Employers and owner-operators who participate in a consortium can take the guesswork out of DOT random drug testing rules by virtue of the larger group size and expertise of a certified third-party administrator (C-TPA).
DOT regulations that pertain to truck driver drug testing as a condition of employment with a new employer will not change.
DOT regulations that pertain to CDL holders and applicants are different from those mandated by the new CDL Drug and Alcohol Clearinghouse.
Green Bay, Wisconsin-based Wisconsin Drug Testing Consortium has received official recognition from the Drug & Alcohol Testing Industry Association (DATIA) as being Nationally Accredited for Administration of Drug and Alcohol Testing Programs (NAADATP).
Most employers know that CDL drivers must pass a DOT pre-employment drug test prior to performing any safety-sensitive function, but this requirement is just one of the basic requirements needed to qualify an applicant for driving with a CDL license.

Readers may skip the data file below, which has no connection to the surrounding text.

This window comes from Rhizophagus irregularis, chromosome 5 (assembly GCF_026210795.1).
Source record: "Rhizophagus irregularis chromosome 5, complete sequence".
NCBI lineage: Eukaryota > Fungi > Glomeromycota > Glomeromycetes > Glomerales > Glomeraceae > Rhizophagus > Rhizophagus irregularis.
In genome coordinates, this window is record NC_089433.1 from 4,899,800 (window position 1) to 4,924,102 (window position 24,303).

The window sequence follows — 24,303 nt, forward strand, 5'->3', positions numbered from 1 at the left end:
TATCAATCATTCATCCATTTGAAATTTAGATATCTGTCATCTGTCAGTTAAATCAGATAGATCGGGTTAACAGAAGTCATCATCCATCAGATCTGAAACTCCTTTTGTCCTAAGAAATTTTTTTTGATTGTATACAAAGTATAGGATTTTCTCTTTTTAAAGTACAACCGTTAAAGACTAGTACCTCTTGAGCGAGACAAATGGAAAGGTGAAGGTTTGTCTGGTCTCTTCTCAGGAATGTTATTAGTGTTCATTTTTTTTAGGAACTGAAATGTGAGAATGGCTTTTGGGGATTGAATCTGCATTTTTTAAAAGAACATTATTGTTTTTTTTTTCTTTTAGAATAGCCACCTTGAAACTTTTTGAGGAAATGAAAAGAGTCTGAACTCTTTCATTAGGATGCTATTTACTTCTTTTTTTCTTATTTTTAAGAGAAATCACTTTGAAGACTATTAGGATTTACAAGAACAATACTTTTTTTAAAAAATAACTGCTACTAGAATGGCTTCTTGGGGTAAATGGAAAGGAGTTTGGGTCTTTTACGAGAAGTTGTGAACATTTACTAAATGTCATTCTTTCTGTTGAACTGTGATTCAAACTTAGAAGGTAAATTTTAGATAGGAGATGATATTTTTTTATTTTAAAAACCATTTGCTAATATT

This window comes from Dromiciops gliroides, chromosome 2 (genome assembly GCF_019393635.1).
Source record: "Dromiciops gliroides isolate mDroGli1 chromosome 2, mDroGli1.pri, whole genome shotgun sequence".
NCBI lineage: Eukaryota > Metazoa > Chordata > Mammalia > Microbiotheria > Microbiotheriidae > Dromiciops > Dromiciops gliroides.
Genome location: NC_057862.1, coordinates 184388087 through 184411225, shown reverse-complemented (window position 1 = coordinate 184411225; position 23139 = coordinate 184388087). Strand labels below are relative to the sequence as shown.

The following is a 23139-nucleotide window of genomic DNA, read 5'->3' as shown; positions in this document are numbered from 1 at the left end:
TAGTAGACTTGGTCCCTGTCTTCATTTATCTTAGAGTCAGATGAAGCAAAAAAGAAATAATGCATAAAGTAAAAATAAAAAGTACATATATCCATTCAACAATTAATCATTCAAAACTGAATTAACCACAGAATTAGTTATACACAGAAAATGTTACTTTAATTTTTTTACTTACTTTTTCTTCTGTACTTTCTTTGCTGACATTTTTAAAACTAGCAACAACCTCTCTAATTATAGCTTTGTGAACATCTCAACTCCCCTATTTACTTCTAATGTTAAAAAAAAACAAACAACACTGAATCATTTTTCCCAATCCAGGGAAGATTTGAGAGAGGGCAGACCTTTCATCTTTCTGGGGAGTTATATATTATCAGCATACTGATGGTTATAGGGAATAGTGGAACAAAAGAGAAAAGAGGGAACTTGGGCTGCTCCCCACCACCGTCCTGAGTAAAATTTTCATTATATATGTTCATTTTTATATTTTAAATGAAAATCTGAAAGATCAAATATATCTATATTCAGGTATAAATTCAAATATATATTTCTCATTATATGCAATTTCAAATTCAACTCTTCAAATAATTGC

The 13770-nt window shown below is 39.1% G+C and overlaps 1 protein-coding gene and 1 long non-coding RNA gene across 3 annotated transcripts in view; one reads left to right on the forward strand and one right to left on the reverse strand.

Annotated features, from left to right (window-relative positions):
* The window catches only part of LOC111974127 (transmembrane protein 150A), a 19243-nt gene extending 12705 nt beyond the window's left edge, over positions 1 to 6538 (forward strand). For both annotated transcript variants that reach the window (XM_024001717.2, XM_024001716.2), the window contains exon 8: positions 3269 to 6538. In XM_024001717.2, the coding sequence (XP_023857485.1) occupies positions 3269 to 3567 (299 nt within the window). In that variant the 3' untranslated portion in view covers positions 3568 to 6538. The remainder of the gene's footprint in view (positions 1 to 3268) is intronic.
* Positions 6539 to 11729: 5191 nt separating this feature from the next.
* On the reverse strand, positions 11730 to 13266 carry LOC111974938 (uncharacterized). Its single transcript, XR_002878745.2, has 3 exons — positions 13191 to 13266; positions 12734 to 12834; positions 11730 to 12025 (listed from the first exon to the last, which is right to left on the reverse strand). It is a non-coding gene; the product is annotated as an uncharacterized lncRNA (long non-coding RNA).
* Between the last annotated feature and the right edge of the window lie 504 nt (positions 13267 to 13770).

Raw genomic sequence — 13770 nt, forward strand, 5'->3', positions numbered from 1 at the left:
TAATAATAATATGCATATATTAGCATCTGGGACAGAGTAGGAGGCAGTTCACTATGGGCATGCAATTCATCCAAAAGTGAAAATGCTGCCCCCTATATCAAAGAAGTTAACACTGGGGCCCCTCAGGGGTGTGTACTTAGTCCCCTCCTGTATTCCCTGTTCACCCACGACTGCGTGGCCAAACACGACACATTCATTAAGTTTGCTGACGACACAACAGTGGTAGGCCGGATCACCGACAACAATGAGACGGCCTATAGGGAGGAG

The Federal Motor Carrier Safety Administration (FMCSA) continues to update its resources pertaining to DOT guidelines for the drug testing Clearinghouse.
The CDL Drug and Alcohol Clearinghouse will support the DOT Strategic Goal of Safety when it goes live on January 4, 2020, by ensuring drivers are qualified to operate trucks and buses.
Wisconsin Drug Testing Consortium (WDTC) manages the random DOT testing programs for multiple employers and owner-operators in its role as one of northeast Wisconsin’s trusted drug testing consortiums.
The DOT drug testing cutoff levels include initial test cutoff concentration levels as well as confirmatory test cutoff concentration levels, which are generally lower.
Non-DOT reasonable suspicion training for supervisors also plays an important role in safety, and Wisconsin Drug Testing Consortium (WDTC)offers a program to meet that need.